A year after announcing they would jointly-develop autonomous driving technology, the German brands have suspended their alliance.
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Rival German car makers Mercedes-Benz and BMW have paused their partnership to jointly-develop autonomous driving technology.

The alliance – announced in 2019 – plotted to develop ‘next-generation’ autonomous driving (up to 'fully-autonomous' Level 4), with the first cars fitted with the technology slated for launch in 2024.

However, citing exceeding costs and adverse economic conditions, the brands announced they would pause their partnership indefinitely.

“Following extensive review, [Mercedes-Benz and BMW] have arrived at a mutual and amicable agreement to concentrate on their existing development paths – which may also include working with current or new partners,” the brands said in a joint statement.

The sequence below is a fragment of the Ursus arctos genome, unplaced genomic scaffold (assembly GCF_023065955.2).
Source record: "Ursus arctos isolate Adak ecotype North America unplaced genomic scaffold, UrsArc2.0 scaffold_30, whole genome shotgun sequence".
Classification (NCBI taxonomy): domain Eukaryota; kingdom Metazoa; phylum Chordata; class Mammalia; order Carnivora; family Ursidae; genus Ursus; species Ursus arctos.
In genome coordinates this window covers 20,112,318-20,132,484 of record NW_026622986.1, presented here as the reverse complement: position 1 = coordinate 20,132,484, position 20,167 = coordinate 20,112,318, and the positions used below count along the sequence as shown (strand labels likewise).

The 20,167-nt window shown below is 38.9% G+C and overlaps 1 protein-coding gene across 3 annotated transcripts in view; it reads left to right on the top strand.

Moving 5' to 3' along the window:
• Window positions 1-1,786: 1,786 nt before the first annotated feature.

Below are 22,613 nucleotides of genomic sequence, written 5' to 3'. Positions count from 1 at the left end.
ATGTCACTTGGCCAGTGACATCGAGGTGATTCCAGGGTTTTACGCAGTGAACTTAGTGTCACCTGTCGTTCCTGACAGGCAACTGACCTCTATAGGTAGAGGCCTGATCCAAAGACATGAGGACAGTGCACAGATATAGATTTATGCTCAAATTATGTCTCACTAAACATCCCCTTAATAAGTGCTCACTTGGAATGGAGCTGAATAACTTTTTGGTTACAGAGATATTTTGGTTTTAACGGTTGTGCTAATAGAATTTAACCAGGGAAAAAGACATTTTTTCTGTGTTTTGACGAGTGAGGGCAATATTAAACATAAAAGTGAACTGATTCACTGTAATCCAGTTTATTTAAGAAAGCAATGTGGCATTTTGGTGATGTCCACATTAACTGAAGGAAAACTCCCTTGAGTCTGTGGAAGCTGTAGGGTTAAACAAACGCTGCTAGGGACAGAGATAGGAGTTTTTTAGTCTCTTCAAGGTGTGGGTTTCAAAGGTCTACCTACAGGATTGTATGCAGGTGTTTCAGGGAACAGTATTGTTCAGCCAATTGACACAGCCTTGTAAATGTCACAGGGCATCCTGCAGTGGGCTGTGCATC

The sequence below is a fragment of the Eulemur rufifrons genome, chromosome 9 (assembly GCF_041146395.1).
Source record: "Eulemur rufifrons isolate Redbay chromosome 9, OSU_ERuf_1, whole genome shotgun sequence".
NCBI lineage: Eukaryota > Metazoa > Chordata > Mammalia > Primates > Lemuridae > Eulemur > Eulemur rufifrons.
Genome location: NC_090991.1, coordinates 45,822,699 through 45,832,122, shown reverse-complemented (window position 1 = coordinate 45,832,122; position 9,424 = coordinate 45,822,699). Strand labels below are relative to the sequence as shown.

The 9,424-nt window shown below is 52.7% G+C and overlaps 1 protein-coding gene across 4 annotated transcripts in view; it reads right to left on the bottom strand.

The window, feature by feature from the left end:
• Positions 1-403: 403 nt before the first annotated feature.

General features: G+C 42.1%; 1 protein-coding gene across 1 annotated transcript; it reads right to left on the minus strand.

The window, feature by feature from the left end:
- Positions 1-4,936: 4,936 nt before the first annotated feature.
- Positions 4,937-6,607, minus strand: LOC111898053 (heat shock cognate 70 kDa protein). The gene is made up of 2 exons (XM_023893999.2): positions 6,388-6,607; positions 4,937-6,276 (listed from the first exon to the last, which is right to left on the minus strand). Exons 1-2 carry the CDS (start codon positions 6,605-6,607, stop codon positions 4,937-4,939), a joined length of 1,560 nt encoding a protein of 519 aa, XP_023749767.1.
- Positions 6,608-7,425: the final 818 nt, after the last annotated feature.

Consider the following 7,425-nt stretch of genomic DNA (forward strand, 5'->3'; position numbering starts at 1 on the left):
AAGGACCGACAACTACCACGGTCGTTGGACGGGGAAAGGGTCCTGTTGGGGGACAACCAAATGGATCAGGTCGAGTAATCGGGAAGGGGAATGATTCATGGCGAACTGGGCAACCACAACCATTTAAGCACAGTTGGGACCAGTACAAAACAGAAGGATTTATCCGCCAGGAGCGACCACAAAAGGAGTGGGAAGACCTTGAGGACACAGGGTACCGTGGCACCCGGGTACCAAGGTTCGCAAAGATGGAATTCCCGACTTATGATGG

Mercedes-Benz said it will continue its focus on decarbonisation and digitalisation, while BMW said it will focus on "powerful sensors and computing power" and its modular system.

Despite ending their autonomous driving alliance for the foreseeable future, Mercedes-Benz and BMW will continue to work together with German brand Audi on their consortium of ‘Here’ – a mapping and location data company.